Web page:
[iDC] Play, Labour & Herbert Marcuse

Christian Fuchs christian.fuchs at sbg.ac.at
Sun Oct 11 17:36:07 UTC 2009

Dear Margaret and Eva,

Some people have pointed out to me that I mixed up Farm Life with the 
game in question, Farmville, a very popular Facebook game application. 
Thanks for that, obviously I am not a computer game expert. Farmville is 
free to use, does not cost money, and has no advertising, profit is 
generated by selling virtual farm coins and virtual farm cash to users 
and by trying to trick ever more Facebook friends into the game as 
virtual commodity buyers. So the accumulation strategy is related to the 
one of Second Life, you buy virtual money as commodity that enables you 
to play the game and produces actual money profit for a corporation. The 
players here are not surplus value producers, they are consumers and 
realize surplus value that is produced by the game designers. However, 
you could say that the labour of tricking users to invite their Facebook 
friends to use the game significantly contributes to surplus value 

I think that comparisons between bees or birds or any other animals to 
humans in a metaphorical or non-metaphorical way should be avoided and 
that they are dangerous too. Hitler and the Nazis did it by comparing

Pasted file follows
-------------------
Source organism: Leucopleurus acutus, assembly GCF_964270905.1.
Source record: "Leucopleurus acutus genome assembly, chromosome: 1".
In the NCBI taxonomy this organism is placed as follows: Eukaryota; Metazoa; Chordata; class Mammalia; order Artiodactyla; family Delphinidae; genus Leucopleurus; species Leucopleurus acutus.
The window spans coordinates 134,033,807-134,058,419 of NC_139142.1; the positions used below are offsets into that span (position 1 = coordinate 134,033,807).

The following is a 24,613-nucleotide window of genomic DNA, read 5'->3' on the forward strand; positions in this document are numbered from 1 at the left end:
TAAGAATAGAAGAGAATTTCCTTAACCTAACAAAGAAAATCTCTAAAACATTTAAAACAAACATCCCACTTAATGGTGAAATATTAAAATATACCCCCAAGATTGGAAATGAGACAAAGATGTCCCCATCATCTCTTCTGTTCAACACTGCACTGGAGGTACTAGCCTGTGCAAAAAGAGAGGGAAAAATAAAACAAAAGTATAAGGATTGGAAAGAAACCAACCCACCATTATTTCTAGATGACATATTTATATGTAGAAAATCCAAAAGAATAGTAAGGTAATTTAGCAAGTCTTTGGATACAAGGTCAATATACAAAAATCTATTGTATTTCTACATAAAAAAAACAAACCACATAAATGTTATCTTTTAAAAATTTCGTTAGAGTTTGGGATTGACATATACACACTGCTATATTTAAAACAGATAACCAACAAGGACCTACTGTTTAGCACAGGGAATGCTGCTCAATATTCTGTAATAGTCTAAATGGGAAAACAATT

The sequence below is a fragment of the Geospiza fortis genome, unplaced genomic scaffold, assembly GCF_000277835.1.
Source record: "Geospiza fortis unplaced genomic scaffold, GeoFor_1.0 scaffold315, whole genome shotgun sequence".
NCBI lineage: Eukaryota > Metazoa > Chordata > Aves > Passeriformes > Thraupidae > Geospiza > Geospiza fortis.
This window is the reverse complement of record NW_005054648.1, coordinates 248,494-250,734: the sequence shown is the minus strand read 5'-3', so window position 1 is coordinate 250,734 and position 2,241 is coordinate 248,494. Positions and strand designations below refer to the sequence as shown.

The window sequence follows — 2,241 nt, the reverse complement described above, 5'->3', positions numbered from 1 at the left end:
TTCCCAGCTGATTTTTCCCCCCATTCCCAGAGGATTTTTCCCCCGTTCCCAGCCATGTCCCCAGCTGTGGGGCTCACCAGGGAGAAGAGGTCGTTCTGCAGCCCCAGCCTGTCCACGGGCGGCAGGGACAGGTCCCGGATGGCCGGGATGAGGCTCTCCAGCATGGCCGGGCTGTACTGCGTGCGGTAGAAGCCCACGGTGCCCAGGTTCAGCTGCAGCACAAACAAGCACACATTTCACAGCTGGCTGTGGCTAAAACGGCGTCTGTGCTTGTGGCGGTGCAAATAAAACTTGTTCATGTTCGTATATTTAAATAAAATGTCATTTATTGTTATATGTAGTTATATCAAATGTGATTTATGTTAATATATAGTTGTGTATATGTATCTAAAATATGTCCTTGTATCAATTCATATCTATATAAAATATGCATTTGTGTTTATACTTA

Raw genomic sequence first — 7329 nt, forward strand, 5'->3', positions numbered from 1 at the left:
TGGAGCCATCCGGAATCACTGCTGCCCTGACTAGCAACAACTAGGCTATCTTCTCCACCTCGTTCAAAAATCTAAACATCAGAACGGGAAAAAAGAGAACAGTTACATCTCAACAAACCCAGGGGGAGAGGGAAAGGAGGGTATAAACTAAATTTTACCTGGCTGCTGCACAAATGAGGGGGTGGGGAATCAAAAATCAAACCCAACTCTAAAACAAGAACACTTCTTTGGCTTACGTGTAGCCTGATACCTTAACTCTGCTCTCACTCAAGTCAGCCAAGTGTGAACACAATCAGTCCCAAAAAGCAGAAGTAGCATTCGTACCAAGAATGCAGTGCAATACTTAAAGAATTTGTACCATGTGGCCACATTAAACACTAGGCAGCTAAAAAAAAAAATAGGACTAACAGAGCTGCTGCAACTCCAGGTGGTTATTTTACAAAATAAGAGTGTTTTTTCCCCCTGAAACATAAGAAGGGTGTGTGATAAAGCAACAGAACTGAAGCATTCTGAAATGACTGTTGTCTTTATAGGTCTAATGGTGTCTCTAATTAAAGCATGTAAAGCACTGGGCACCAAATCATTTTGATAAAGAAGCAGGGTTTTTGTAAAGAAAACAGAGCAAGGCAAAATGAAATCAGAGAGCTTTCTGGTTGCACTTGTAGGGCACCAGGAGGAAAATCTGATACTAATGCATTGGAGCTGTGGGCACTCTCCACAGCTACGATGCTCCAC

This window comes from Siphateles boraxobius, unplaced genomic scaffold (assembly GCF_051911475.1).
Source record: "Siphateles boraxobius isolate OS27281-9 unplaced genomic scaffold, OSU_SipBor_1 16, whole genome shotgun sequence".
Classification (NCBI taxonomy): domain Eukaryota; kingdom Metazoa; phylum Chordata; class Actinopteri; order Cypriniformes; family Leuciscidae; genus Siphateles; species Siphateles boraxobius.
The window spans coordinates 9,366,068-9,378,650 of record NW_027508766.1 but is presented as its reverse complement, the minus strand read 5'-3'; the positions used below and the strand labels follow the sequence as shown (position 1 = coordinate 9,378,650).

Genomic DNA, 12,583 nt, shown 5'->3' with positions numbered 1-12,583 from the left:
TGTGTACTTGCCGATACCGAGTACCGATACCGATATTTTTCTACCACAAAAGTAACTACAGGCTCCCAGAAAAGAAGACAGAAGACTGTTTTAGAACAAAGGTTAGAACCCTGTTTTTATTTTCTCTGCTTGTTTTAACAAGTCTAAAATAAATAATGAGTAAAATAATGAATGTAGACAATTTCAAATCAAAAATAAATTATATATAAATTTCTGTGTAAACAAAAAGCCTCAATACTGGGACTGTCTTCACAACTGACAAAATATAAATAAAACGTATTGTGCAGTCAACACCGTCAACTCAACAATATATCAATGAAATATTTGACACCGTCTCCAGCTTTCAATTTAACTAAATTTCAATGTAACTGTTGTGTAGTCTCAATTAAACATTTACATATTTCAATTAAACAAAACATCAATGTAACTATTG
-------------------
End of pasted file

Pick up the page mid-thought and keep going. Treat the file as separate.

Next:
Jews to rats, insects, etc, so the danger of such comparisons is to end 
up in biologism or eco-fascism. biologism is a logically necessary 
element of fascist ideology. The danger is one of reductionism, to 
reduce humans and to deny their specifity. So what I am arguing for is a 
socialist humanism, humanist socialism.

Of course gender should be mentioned as very important aspect of 
Haraway's cyborg concept, based on which she has contributed to 
cyberfeminism. The problem that I have with Haraway's cyborg concept is 
that she in my view tends to collapse differences into unity, which 
risks degrading humans to the same analytical and logical level as 
machines, animals, etc (as is done in actor network theory). humans are 
not machines, humans are no animals, they are primarily different from 
such systems, and secondarily connected to technical and material 
systems. Haraway's cyborg-concept is in my view undialectical, that is 
the problem that I have with it, it is a form of conflationism, what I 
am missing in the Cyborg-Manifesto is the logical figure of unity in 
diversity. In terms of the gender aspect of the cyborg, I think much was 
said on that topic in the controversy between Norman O'Brown and Herbert 
Marcuse in 1967 following the publication of O'Brown's book "Love's 
Body" and I found Marcuse's position quite reasonable. Haraway would 
more take the position of O'Brown in that discussion. O'Brown did not 
speak of cyborgs, but it is basically what he meant.


- - -
Priv.-Doz. Dr. Christian Fuchs
Associate Professor
Unified Theory of Information Research Group
ICT&S Center
University of Salzburg
Sigmund Haffner Gasse 18
5020 Salzburg
christian.fuchs at sbg.ac.at
Phone +43 662 8044 4823
Personal Website: http://fuchs.uti.at
Research Group: http;//www.uti.at
Editor of 
tripleC - Cognition, Communication, Co-Operation | Open Access Journal for a Global Sustainable Information Society
Fuchs, Christian. 2008. Internet and Society: Social Theory in the Information Age. New York: Routledge. 

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